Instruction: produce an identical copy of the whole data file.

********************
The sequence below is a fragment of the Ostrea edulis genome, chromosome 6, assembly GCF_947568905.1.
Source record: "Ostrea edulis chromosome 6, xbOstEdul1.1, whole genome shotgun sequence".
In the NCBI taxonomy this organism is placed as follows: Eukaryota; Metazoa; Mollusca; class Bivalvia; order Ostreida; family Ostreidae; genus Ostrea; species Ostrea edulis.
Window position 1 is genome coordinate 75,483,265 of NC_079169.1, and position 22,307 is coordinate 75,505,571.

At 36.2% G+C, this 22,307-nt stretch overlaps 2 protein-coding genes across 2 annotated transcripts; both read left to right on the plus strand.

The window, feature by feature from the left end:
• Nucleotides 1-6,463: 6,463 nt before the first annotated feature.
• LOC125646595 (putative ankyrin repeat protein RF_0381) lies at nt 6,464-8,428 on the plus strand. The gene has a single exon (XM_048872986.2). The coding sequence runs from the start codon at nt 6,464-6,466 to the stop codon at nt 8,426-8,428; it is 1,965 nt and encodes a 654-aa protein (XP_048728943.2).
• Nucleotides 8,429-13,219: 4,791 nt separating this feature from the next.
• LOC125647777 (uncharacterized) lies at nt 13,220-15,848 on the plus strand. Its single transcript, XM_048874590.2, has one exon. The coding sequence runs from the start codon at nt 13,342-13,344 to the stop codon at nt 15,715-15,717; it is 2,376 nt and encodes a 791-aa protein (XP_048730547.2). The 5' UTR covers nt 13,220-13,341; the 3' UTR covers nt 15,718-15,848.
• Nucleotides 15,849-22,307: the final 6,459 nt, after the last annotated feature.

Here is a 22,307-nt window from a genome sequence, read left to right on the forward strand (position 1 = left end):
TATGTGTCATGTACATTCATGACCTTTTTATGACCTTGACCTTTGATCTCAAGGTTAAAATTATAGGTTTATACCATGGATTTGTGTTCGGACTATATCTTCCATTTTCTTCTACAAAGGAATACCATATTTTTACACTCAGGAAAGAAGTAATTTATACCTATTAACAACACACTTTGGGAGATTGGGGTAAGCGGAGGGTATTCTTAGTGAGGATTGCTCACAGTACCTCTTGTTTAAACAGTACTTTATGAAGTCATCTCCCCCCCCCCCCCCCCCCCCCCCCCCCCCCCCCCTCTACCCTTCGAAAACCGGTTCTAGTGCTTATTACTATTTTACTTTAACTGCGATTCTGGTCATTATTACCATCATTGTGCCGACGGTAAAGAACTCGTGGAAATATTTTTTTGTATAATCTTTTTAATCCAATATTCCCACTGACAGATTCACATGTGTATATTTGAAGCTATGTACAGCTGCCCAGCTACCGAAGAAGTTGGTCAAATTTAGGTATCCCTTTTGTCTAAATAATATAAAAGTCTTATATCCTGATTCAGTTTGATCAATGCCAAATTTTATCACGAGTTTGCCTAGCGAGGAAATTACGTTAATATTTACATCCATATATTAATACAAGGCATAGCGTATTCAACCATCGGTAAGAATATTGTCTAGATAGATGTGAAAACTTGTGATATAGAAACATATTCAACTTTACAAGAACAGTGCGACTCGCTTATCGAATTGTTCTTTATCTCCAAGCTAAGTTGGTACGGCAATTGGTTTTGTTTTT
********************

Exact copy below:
The sequence below is a fragment of the Ostrea edulis genome, chromosome 6, assembly GCF_947568905.1.
Source record: "Ostrea edulis chromosome 6, xbOstEdul1.1, whole genome shotgun sequence".
In the NCBI taxonomy this organism is placed as follows: Eukaryota; Metazoa; Mollusca; class Bivalvia; order Ostreida; family Ostreidae; genus Ostrea; species Ostrea edulis.
Window position 1 is genome coordinate 75,483,265 of NC_079169.1, and position 22,307 is coordinate 75,505,571.

At 36.2% G+C, this 22,307-nt stretch overlaps 2 protein-coding genes across 2 annotated transcripts; both read left to right on the plus strand.

The window, feature by feature from the left end:
• Nucleotides 1-6,463: 6,463 nt before the first annotated feature.
• LOC125646595 (putative ankyrin repeat protein RF_0381) lies at nt 6,464-8,428 on the plus strand. The gene has a single exon (XM_048872986.2). The coding sequence runs from the start codon at nt 6,464-6,466 to the stop codon at nt 8,426-8,428; it is 1,965 nt and encodes a 654-aa protein (XP_048728943.2).
• Nucleotides 8,429-13,219: 4,791 nt separating this feature from the next.
• LOC125647777 (uncharacterized) lies at nt 13,220-15,848 on the plus strand. Its single transcript, XM_048874590.2, has one exon. The coding sequence runs from the start codon at nt 13,342-13,344 to the stop codon at nt 15,715-15,717; it is 2,376 nt and encodes a 791-aa protein (XP_048730547.2). The 5' UTR covers nt 13,220-13,341; the 3' UTR covers nt 15,718-15,848.
• Nucleotides 15,849-22,307: the final 6,459 nt, after the last annotated feature.

Here is a 22,307-nt window from a genome sequence, read left to right on the forward strand (position 1 = left end):
TATGTGTCATGTACATTCATGACCTTTTTATGACCTTGACCTTTGATCTCAAGGTTAAAATTATAGGTTTATACCATGGATTTGTGTTCGGACTATATCTTCCATTTTCTTCTACAAAGGAATACCATATTTTTACACTCAGGAAAGAAGTAATTTATACCTATTAACAACACACTTTGGGAGATTGGGGTAAGCGGAGGGTATTCTTAGTGAGGATTGCTCACAGTACCTCTTGTTTAAACAGTACTTTATGAAGTCATCTCCCCCCCCCCCCCCCCCCCCCCCCCCCCCCCCCCTCTACCCTTCGAAAACCGGTTCTAGTGCTTATTACTATTTTACTTTAACTGCGATTCTGGTCATTATTACCATCATTGTGCCGACGGTAAAGAACTCGTGGAAATATTTTTTTGTATAATCTTTTTAATCCAATATTCCCACTGACAGATTCACATGTGTATATTTGAAGCTATGTACAGCTGCCCAGCTACCGAAGAAGTTGGTCAAATTTAGGTATCCCTTTTGTCTAAATAATATAAAAGTCTTATATCCTGATTCAGTTTGATCAATGCCAAATTTTATCACGAGTTTGCCTAGCGAGGAAATTACGTTAATATTTACATCCATATATTAATACAAGGCATAGCGTATTCAACCATCGGTAAGAATATTGTCTAGATAGATGTGAAAACTTGTGATATAGAAACATATTCAACTTTACAAGAACAGTGCGACTCGCTTATCGAATTGTTCTTTATCTCCAAGCTAAGTTGGTACGGCAATTGGTTTTGTTTTT